Primary biliary cholangiitis is a disease damages the bile ducts in your liver. Your doctor may also call it PBC. It used to be called primary biliary cirrhosis.
These ducts have an important job. They carry a fluid called bile, which plays a key role in digestion, away from your liver. Bile is what helps your body absorb fats, cholesterol, and even some vitamins. It also helps get rid of worn-out red blood cells and other things your body doesn't need.
When bile ducts don’t work the way they should, those substances stay in your liver. The bile backs up, and your liver gets inflamed and maybe even scarred. Over time, the scar tissue replaces healthy liver tissue, and the organ doesn’t work the way it should.
This is usually a slow and gradual process. Your liver does OK for a while. And you’ll take medications to help it work better and manage your symptoms. But the disease can worsen over a few months or many years. One day, you may need a liver transplant.
What Causes It?
Doctors aren't totally sure. It isn’t passed down from parents to children, but there does seem to be a family link. It’s more common if you have a parent, brother, or sister who has it. Most people who get it are women, and most are in their 40s and 50s.
The disease may be linked to immune system problems like thyroid trouble, pernicious anemia, or scleroderma. Things from outside your body -- smoking, chemicals, or infections -- can also trigger the disease.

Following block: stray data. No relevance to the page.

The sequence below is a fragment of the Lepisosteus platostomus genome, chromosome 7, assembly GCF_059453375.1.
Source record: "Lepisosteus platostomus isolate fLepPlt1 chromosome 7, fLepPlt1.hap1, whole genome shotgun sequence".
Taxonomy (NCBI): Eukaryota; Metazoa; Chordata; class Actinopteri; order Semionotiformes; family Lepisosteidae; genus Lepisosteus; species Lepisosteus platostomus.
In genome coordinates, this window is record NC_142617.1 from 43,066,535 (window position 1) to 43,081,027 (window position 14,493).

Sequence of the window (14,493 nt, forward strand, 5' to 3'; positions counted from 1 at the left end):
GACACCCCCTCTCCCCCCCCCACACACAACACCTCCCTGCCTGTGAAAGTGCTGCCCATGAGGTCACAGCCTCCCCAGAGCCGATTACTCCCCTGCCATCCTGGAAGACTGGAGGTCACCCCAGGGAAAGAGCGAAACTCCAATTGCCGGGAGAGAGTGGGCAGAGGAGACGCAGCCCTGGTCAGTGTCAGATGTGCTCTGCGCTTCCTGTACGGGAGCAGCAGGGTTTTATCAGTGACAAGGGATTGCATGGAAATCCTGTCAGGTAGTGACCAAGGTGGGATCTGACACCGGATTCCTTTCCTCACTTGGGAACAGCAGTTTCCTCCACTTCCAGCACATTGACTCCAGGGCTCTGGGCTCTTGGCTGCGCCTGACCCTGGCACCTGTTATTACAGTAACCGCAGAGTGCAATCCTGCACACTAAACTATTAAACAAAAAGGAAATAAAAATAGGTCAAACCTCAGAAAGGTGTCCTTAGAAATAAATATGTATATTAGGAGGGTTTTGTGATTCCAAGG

What Are the Symptoms?
Early on, you might not notice any at all. You can live for many years without problems. Later, you might feel tired or have itchy skin or dry eyes and mouth.
As the disease gets worse, you might notice:
- Yellow skin and eyes (jaundice)
- Swollen feet and ankles
- Pain and swelling in your abdomen
- Bone, muscle, or joint pain
- Darkened skin
How Is It Diagnosed?
If you have any of these symptoms, your doctor might suggest blood tests. They’ll tell her how well your liver works and if you have any immune system issues. She may also want you to have imaging tests like an ultrasound, CT scan, MRI, or endoscopy (ERCP). These provide a more detailed look at your liver and the area around it. She may also suggest a liver biopsy. She’ll remove a small piece of liver tissue and examine it in the lab to look for damage or disease.
How Is It Treated?
There's no cure, but medications can slow down the disease. The most common drug is ursodiol (ursodeoxycholic acid), which helps move bile through your liver. There are also newer drugs to treat symptoms like itching and fatigue.
Your doctor may suggest you make some changes in your daily life. If you drink alcohol, stop. It puts a strain on your liver. Choose low-sodium foods and exercise regularly to ease your symptoms.
When medications no longer help, a liver transplant may be an option.